13. Kathryn McNeilly, Human Rights and Radical Social Transformation. Futurity, Alterity, Power, 2019 (seeking to reassess the radical possibilities for human rights and explore how rights may be re-engaged as a tool to facilitate radical social change via the concept of ‘human rights to come’. This idea proposes a reconceptualization of human rights in theory and practice which foregrounds human rights as inherently futural and capable of sustaining a critical relation to power and alterity in radical politics).

Call for Papers and Announcements

  1. The annual conference of the Australasian Society of Legal Philosophy (ASLP) will be hosted by the Julius Stone Institute of Jurisprudence at the University of Sydney on 18 – 19 July 2019. The ASLP welcomes philosophical or theoretically-oriented papers from any field of legal inquiry. Further details here
  2. Applications are invited for a full-time Research Fellow for the Access to Justice for Social Rights: Addressing the Accountability Gap project funded by the Nuffield Foundation, in the School of Law, University of Stirling. The Fellowship offers early career researchers the opportunity to lead and conduct research on the future of social rights protection across the UK.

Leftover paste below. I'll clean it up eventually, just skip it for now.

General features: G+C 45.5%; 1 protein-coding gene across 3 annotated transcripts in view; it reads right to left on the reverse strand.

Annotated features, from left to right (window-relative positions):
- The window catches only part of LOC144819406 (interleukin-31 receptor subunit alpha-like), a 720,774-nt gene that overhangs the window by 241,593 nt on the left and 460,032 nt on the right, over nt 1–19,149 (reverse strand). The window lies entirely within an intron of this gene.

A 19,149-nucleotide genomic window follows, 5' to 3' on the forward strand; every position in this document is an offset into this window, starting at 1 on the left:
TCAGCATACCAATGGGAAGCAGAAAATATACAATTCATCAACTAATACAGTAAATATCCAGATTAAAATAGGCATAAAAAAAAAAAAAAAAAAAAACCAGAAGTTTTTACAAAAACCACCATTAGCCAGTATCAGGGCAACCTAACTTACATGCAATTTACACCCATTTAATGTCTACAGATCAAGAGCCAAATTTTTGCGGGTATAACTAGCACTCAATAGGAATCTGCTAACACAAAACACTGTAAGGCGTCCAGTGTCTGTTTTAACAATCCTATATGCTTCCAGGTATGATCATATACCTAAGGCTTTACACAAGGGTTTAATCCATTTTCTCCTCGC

3. The Comparative Constitutions Project announced that Constitute en español is now live.
  4. The American Society of Comparative Law has issued a call for proposals for concurrent panels, and a works in progress conference to be held in association with the ASCL Annual Meeting on “Comparative Law and International Dispute Resolution Processes”.
  5. The Cluster of Excellence “Contestations of the Liberal Script” (SCRIPTS) at the Freie Universität Berlin, directed by Professor Tanja A. Börzel and Professor Michael Zürn, is offering up to four postdoctoral fellowships. Applications are sought in research areas in public law including challenges to global liberal constitutionalism from the rom European rightwing populism to African communitarianism to China’s economic system.
  6. The London School of Economics and Political Science, the WZB Berlin Social Science Center, and the European University Institute are pleased to invite submissions for the third European Junior Faculty Forum for Public Law and Jurisprudence to be held at the London School of Economics and Political Science on June 10-11, 2019. The deadline for submission is April 7, 2019.
  7. The WZB Berlin Social Science Center hosts on 6 July 2019 the Scholars Workshop: New Thinking Global Constitutionalism.